• Cover the soil – Just like mulch in the garden. Cover it with grass clippings, dried leaves, or even cardboard cut to the shape of the container. Anything to insulate the soil from heat, cold and evaporation. The soil will stay moist for longer, and will require less watering.
  • Watering – Too much or too little watering is the cause of most container gardening failure. This is basis for a great invention called the self-watering container. I will include instructions for this in a separate post. Soil should always be kept moist or humid, but not wet. If you were to grab a fist of the soil and then squeeze it, the soil should stick together when you release the fist. It should then break apart easily. If water comes out when the soil is squeezed, then it’s too wet and will suffocate the plants.
  • Fertilize using compost “tea” – Fill up a clean 2 liter container with water and let it sit for 24 hours. This is to allow the chlorine in the tap water to evaporate. Chlorine is added to municipal water systems in order to kill harmful bacteria, but when making compost tea, we want all the bacteria to live and multiply and provide fertility for the plant. After 24 hours have passed with the water having sit uncovered, add two handfuls of compost, stir until it is absorbed by the water, and let it sit for another 48 hours, stirring occasionally. After that, just pour the mixture into the container from the top. This should be done once when the plant is flowering, and again when the plant has started to produce. Also add if the plant looks sickly, tired, or if under attack from pests.

More info on container gardening:

A podcast about container gardening, from the great Jack Spirko of The Survival Podcast:

See the show notes on that page for more useful resources.

How to make your own a self-watering container

Here are a few variations on how to make your own SWC. This one is good for big plants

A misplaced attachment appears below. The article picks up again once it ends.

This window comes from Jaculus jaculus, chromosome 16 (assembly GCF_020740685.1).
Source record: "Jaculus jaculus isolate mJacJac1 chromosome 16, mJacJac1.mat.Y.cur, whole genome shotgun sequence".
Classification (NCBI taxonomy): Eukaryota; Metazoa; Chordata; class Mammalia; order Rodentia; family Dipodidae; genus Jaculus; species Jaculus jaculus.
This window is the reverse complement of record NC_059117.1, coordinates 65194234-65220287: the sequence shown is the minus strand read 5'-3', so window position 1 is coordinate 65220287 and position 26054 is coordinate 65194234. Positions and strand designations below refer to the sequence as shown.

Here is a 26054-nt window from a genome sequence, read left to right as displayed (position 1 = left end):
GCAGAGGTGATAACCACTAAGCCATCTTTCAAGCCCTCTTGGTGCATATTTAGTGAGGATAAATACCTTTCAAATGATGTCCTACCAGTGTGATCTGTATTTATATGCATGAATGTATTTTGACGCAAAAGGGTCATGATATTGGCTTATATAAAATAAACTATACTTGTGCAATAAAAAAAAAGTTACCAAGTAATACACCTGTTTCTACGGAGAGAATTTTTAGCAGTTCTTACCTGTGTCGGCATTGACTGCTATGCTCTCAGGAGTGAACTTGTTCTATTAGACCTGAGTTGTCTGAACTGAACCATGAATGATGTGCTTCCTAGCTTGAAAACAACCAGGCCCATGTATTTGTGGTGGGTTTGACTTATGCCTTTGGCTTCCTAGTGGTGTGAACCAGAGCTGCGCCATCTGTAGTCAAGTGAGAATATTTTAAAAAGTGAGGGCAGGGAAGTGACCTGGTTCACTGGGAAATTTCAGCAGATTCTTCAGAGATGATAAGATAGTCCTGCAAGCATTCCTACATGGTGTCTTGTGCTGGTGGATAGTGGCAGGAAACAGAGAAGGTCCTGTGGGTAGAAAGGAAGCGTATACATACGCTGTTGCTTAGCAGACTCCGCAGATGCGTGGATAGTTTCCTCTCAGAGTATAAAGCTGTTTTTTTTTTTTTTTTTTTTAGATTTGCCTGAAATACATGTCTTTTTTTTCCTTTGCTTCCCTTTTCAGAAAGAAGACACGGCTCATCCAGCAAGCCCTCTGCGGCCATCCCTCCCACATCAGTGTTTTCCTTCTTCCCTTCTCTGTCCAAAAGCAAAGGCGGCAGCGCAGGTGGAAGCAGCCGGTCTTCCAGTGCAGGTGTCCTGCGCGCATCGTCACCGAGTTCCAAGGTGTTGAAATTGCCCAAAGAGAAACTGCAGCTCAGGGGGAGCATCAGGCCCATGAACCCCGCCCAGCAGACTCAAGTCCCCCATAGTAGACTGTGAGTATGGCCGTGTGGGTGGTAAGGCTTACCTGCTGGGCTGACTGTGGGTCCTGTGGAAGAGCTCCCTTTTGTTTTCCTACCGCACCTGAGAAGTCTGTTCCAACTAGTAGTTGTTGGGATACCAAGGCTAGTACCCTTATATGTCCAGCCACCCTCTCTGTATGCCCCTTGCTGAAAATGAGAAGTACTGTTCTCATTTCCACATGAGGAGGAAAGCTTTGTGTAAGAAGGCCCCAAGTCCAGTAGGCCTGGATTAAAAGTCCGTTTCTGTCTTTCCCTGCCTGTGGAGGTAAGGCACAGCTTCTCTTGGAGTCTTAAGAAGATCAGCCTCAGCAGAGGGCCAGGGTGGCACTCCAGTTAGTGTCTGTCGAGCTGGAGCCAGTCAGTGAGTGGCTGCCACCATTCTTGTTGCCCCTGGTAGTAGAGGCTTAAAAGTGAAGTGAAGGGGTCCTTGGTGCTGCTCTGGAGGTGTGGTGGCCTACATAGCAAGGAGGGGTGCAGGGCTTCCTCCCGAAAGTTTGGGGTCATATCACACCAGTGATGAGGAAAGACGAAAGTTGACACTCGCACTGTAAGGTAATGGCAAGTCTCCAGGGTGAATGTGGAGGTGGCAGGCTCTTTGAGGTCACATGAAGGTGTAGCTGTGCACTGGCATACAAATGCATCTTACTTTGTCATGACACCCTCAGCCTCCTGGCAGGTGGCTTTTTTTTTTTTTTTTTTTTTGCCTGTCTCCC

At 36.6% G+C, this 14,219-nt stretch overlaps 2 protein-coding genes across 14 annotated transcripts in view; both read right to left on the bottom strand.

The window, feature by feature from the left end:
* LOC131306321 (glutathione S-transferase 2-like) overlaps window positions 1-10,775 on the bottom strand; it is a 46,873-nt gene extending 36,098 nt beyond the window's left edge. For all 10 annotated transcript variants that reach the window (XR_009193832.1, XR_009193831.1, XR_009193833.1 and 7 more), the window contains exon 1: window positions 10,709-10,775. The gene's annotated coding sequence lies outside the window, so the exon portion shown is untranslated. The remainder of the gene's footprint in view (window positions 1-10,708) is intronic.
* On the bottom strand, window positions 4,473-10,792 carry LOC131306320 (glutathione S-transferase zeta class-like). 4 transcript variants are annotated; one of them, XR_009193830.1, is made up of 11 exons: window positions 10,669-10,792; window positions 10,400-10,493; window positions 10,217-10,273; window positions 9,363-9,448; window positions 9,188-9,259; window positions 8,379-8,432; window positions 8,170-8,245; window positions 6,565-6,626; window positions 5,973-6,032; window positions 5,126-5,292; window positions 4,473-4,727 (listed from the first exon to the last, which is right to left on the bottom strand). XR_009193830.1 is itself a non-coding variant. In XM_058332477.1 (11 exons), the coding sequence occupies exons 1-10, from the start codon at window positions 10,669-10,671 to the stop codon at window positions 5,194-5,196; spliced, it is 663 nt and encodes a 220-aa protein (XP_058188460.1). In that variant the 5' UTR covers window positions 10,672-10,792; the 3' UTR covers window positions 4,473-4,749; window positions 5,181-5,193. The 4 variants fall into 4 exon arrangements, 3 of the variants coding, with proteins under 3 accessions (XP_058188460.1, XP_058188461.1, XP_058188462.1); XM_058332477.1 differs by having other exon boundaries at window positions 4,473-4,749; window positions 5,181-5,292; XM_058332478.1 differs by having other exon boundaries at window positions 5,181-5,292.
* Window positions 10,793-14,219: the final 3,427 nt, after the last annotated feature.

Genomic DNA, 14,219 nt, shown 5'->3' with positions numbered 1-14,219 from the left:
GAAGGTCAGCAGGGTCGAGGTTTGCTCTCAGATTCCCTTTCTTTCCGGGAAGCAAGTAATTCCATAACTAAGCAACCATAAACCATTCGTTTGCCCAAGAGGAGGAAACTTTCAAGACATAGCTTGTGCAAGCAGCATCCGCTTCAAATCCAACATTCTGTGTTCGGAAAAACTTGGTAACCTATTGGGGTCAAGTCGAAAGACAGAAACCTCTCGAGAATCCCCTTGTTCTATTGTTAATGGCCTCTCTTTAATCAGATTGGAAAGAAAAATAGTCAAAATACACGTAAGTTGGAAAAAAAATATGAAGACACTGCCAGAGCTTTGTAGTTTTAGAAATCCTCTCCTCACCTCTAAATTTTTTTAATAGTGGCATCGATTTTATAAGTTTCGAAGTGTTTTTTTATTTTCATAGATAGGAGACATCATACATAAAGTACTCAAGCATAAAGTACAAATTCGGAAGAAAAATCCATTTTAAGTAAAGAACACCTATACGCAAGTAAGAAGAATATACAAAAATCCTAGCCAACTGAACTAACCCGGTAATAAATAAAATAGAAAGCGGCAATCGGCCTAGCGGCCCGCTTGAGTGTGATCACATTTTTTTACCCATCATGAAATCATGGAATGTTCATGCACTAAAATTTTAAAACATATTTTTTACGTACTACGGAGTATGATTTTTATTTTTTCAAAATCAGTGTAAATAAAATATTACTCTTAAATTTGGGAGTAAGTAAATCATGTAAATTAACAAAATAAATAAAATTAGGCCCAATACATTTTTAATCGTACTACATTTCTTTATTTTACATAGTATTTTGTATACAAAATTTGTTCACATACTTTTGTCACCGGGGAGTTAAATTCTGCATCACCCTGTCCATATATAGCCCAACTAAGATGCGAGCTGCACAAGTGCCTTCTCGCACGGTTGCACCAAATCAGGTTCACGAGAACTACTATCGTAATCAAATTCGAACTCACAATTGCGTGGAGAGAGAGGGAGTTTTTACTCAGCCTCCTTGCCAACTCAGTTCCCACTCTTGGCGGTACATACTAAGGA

This one is best for the leafy salad greens

A Self Watering Container for Purchase on Amazon:


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10 Responses to How to Grow Your Food: Container Gardening

  1. this is great. i will try here in south america

  2. Pingback: How to Grow Your Food: Container Gardening |

  3. Roshan jacob says:


  4. teresa perez says:

    I have peppers and herbs in containers and is great to know more about how to take care of it.

  5. Ruth Wellins says:

    I really want to have a go at this, but my garden is in direct sunlight for most of the day, and in the summer the heat is brutal, everything just seems to shrivel and die. would a container garden work with such conditions?

  6. John Potter says:

    Seems someone has forgotten the dreaded ‘vine weevil’, it can decimate any pot plant in a few days and is almost impossible to kill.

  7. great! I will try this one….

  8. Shibu says:

    Very good, I think it will be worth planting this idea in the minds of the Expatriates in Dubai and other M.E. countries.

  9. salve says:

    I have doing some container gardening but I encounter problems with the soil getting hard. the plants, esp. tomatoes stop developing into fruits .